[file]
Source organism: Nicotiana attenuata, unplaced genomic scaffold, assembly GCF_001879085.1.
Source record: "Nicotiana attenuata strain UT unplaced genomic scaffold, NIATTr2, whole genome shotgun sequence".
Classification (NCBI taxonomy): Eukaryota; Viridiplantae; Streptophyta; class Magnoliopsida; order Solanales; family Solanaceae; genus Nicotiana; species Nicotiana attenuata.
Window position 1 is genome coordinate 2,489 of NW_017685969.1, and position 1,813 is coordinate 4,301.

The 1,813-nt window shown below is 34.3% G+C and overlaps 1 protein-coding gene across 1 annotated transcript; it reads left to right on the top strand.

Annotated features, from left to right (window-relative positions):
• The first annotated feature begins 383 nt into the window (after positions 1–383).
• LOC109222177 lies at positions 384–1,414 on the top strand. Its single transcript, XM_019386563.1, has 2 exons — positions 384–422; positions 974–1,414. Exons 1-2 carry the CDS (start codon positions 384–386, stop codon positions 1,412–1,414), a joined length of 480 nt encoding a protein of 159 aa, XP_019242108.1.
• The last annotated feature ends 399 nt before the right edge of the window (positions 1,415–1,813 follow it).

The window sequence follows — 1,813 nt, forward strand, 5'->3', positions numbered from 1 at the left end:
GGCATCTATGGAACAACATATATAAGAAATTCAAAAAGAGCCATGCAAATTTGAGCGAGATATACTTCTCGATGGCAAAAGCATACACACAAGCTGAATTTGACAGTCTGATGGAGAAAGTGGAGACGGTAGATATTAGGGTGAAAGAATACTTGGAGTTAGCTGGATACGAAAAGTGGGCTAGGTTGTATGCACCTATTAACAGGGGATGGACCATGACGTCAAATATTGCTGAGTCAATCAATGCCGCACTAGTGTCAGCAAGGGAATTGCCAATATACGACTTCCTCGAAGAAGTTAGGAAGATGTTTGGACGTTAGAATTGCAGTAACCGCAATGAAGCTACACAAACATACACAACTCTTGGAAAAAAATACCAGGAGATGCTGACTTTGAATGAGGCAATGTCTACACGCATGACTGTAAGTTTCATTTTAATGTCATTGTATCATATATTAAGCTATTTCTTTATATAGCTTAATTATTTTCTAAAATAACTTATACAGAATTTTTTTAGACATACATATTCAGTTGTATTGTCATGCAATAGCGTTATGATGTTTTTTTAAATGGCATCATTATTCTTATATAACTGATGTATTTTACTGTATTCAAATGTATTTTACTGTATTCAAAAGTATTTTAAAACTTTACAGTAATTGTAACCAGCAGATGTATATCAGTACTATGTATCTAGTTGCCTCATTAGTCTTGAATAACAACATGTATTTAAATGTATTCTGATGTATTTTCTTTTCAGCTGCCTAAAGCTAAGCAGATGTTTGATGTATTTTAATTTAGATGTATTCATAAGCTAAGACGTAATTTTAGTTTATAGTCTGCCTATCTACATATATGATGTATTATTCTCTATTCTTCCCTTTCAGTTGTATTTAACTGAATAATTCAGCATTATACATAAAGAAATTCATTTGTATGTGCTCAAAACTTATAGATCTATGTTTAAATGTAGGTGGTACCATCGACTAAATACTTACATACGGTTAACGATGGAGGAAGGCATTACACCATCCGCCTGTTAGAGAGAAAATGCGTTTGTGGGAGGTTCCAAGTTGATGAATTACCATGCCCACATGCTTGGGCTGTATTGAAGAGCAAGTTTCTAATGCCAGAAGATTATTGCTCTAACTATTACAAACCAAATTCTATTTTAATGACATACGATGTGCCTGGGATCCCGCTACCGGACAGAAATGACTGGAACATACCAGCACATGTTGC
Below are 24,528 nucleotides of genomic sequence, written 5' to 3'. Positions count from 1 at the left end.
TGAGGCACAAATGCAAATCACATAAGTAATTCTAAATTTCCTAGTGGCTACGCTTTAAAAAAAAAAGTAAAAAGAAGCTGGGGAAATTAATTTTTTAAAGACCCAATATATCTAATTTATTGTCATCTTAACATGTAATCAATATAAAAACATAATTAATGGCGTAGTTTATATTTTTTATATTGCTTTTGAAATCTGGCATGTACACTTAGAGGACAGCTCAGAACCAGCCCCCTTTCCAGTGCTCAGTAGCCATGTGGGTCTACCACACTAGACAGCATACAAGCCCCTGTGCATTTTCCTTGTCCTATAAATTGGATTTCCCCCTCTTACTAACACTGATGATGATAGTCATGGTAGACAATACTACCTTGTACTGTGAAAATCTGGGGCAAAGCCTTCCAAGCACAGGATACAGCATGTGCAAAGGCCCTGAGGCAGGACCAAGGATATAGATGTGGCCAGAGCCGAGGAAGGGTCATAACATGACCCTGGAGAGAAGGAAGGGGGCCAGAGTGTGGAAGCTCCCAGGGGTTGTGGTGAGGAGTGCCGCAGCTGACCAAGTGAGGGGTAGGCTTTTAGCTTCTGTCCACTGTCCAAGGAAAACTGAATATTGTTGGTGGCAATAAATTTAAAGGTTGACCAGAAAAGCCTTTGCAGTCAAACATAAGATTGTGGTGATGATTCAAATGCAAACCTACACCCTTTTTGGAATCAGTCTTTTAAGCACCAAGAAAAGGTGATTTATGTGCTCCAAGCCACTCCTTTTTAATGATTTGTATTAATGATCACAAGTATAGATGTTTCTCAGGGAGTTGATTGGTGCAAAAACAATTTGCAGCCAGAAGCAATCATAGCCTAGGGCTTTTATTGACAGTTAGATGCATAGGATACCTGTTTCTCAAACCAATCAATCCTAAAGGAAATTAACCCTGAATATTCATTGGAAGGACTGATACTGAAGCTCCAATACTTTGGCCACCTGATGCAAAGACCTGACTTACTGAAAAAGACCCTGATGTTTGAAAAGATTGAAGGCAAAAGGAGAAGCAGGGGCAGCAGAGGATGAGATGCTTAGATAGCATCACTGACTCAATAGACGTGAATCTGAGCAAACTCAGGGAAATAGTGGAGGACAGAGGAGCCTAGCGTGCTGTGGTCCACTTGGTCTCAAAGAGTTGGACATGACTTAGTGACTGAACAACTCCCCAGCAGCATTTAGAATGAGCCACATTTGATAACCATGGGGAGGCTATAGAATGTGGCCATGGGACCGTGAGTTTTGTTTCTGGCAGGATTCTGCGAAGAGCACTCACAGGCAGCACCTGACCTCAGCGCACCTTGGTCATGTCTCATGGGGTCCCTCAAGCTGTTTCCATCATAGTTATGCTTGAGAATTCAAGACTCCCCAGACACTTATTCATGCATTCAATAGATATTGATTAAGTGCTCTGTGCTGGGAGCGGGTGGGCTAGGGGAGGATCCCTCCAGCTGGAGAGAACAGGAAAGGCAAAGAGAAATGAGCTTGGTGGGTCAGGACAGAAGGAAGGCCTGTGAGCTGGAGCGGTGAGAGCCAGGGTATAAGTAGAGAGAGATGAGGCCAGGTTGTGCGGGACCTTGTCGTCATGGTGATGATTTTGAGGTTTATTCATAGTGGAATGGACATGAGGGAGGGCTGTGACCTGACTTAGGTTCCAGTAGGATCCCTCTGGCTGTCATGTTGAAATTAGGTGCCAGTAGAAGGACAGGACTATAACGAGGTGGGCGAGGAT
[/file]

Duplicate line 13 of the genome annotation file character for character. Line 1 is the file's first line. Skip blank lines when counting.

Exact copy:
TGAGGCACAAATGCAAATCACATAAGTAATTCTAAATTTCCTAGTGGCTACGCTTTAAAAAAAAAAGTAAAAAGAAGCTGGGGAAATTAATTTTTTAAAGACCCAATATATCTAATTTATTGTCATCTTAACATGTAATCAATATAAAAACATAATTAATGGCGTAGTTTATATTTTTTATATTGCTTTTGAAATCTGGCATGTACACTTAGAGGACAGCTCAGAACCAGCCCCCTTTCCAGTGCTCAGTAGCCATGTGGGTCTACCACACTAGACAGCATACAAGCCCCTGTGCATTTTCCTTGTCCTATAAATTGGATTTCCCCCTCTTACTAACACTGATGATGATAGTCATGGTAGACAATACTACCTTGTACTGTGAAAATCTGGGGCAAAGCCTTCCAAGCACAGGATACAGCATGTGCAAAGGCCCTGAGGCAGGACCAAGGATATAGATGTGGCCAGAGCCGAGGAAGGGTCATAACATGACCCTGGAGAGAAGGAAGGGGGCCAGAGTGTGGAAGCTCCCAGGGGTTGTGGTGAGGAGTGCCGCAGCTGACCAAGTGAGGGGTAGGCTTTTAGCTTCTGTCCACTGTCCAAGGAAAACTGAATATTGTTGGTGGCAATAAATTTAAAGGTTGACCAGAAAAGCCTTTGCAGTCAAACATAAGATTGTGGTGATGATTCAAATGCAAACCTACACCCTTTTTGGAATCAGTCTTTTAAGCACCAAGAAAAGGTGATTTATGTGCTCCAAGCCACTCCTTTTTAATGATTTGTATTAATGATCACAAGTATAGATGTTTCTCAGGGAGTTGATTGGTGCAAAAACAATTTGCAGCCAGAAGCAATCATAGCCTAGGGCTTTTATTGACAGTTAGATGCATAGGATACCTGTTTCTCAAACCAATCAATCCTAAAGGAAATTAACCCTGAATATTCATTGGAAGGACTGATACTGAAGCTCCAATACTTTGGCCACCTGATGCAAAGACCTGACTTACTGAAAAAGACCCTGATGTTTGAAAAGATTGAAGGCAAAAGGAGAAGCAGGGGCAGCAGAGGATGAGATGCTTAGATAGCATCACTGACTCAATAGACGTGAATCTGAGCAAACTCAGGGAAATAGTGGAGGACAGAGGAGCCTAGCGTGCTGTGGTCCACTTGGTCTCAAAGAGTTGGACATGACTTAGTGACTGAACAACTCCCCAGCAGCATTTAGAATGAGCCACATTTGATAACCATGGGGAGGCTATAGAATGTGGCCATGGGACCGTGAGTTTTGTTTCTGGCAGGATTCTGCGAAGAGCACTCACAGGCAGCACCTGACCTCAGCGCACCTTGGTCATGTCTCATGGGGTCCCTCAAGCTGTTTCCATCATAGTTATGCTTGAGAATTCAAGACTCCCCAGACACTTATTCATGCATTCAATAGATATTGATTAAGTGCTCTGTGCTGGGAGCGGGTGGGCTAGGGGAGGATCCCTCCAGCTGGAGAGAACAGGAAAGGCAAAGAGAAATGAGCTTGGTGGGTCAGGACAGAAGGAAGGCCTGTGAGCTGGAGCGGTGAGAGCCAGGGTATAAGTAGAGAGAGATGAGGCCAGGTTGTGCGGGACCTTGTCGTCATGGTGATGATTTTGAGGTTTATTCATAGTGGAATGGACATGAGGGAGGGCTGTGACCTGACTTAGGTTCCAGTAGGATCCCTCTGGCTGTCATGTTGAAATTAGGTGCCAGTAGAAGGACAGGACTATAACGAGGTGGGCGAGGAT